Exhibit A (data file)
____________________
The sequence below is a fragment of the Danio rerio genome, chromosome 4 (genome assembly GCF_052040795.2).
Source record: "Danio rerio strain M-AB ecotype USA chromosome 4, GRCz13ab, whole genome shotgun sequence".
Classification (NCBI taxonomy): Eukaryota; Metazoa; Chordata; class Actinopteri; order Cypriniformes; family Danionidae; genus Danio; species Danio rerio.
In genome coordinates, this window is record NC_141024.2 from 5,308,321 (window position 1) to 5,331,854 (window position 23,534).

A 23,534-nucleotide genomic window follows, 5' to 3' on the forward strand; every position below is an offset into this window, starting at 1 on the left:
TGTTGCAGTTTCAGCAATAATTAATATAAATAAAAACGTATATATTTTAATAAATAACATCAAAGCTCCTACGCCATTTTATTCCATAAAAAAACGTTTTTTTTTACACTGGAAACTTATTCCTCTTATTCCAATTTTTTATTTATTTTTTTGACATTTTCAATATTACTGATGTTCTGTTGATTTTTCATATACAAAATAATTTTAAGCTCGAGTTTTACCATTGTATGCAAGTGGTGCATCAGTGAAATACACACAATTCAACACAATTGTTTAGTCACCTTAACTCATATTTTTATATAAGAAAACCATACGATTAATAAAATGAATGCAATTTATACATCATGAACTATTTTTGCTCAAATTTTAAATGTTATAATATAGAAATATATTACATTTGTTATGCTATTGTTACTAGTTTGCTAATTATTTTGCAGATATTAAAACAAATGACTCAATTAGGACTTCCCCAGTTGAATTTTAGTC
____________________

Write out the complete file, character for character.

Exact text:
The sequence below is a fragment of the Danio rerio genome, chromosome 4 (genome assembly GCF_052040795.2).
Source record: "Danio rerio strain M-AB ecotype USA chromosome 4, GRCz13ab, whole genome shotgun sequence".
Classification (NCBI taxonomy): Eukaryota; Metazoa; Chordata; class Actinopteri; order Cypriniformes; family Danionidae; genus Danio; species Danio rerio.
In genome coordinates, this window is record NC_141024.2 from 5,308,321 (window position 1) to 5,331,854 (window position 23,534).

A 23,534-nucleotide genomic window follows, 5' to 3' on the forward strand; every position below is an offset into this window, starting at 1 on the left:
TGTTGCAGTTTCAGCAATAATTAATATAAATAAAAACGTATATATTTTAATAAATAACATCAAAGCTCCTACGCCATTTTATTCCATAAAAAAACGTTTTTTTTTACACTGGAAACTTATTCCTCTTATTCCAATTTTTTATTTATTTTTTTGACATTTTCAATATTACTGATGTTCTGTTGATTTTTCATATACAAAATAATTTTAAGCTCGAGTTTTACCATTGTATGCAAGTGGTGCATCAGTGAAATACACACAATTCAACACAATTGTTTAGTCACCTTAACTCATATTTTTATATAAGAAAACCATACGATTAATAAAATGAATGCAATTTATACATCATGAACTATTTTTGCTCAAATTTTAAATGTTATAATATAGAAATATATTACATTTGTTATGCTATTGTTACTAGTTTGCTAATTATTTTGCAGATATTAAAACAAATGACTCAATTAGGACTTCCCCAGTTGAATTTTAGTC